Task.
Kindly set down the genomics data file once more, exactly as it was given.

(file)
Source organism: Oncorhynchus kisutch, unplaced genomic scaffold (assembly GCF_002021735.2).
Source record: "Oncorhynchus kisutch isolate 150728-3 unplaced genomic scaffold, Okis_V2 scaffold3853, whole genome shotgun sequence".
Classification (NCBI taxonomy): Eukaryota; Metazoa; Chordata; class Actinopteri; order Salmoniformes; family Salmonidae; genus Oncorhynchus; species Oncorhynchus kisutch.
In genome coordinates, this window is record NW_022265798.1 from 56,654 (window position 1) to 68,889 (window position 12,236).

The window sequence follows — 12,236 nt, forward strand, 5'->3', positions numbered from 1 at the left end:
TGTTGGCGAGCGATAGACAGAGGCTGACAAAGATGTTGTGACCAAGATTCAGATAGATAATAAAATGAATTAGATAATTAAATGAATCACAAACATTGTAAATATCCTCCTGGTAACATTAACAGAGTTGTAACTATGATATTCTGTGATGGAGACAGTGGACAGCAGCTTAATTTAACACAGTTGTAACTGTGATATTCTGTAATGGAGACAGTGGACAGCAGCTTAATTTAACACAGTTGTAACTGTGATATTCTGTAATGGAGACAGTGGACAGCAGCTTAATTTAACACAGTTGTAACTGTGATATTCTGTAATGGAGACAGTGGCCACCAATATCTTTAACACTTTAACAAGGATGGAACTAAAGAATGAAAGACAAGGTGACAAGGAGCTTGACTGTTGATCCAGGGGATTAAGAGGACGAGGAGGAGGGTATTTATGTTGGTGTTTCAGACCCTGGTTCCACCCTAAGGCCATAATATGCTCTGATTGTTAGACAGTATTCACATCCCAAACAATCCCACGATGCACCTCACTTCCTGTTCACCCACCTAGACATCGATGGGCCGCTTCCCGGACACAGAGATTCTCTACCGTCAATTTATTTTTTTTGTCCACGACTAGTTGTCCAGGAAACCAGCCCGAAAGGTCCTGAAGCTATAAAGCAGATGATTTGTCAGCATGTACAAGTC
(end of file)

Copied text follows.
Source organism: Oncorhynchus kisutch, unplaced genomic scaffold (assembly GCF_002021735.2).
Source record: "Oncorhynchus kisutch isolate 150728-3 unplaced genomic scaffold, Okis_V2 scaffold3853, whole genome shotgun sequence".
Classification (NCBI taxonomy): Eukaryota; Metazoa; Chordata; class Actinopteri; order Salmoniformes; family Salmonidae; genus Oncorhynchus; species Oncorhynchus kisutch.
In genome coordinates, this window is record NW_022265798.1 from 56,654 (window position 1) to 68,889 (window position 12,236).

The window sequence follows — 12,236 nt, forward strand, 5'->3', positions numbered from 1 at the left end:
TGTTGGCGAGCGATAGACAGAGGCTGACAAAGATGTTGTGACCAAGATTCAGATAGATAATAAAATGAATTAGATAATTAAATGAATCACAAACATTGTAAATATCCTCCTGGTAACATTAACAGAGTTGTAACTATGATATTCTGTGATGGAGACAGTGGACAGCAGCTTAATTTAACACAGTTGTAACTGTGATATTCTGTAATGGAGACAGTGGACAGCAGCTTAATTTAACACAGTTGTAACTGTGATATTCTGTAATGGAGACAGTGGACAGCAGCTTAATTTAACACAGTTGTAACTGTGATATTCTGTAATGGAGACAGTGGCCACCAATATCTTTAACACTTTAACAAGGATGGAACTAAAGAATGAAAGACAAGGTGACAAGGAGCTTGACTGTTGATCCAGGGGATTAAGAGGACGAGGAGGAGGGTATTTATGTTGGTGTTTCAGACCCTGGTTCCACCCTAAGGCCATAATATGCTCTGATTGTTAGACAGTATTCACATCCCAAACAATCCCACGATGCACCTCACTTCCTGTTCACCCACCTAGACATCGATGGGCCGCTTCCCGGACACAGAGATTCTCTACCGTCAATTTATTTTTTTTGTCCACGACTAGTTGTCCAGGAAACCAGCCCGAAAGGTCCTGAAGCTATAAAGCAGATGATTTGTCAGCATGTACAAGTC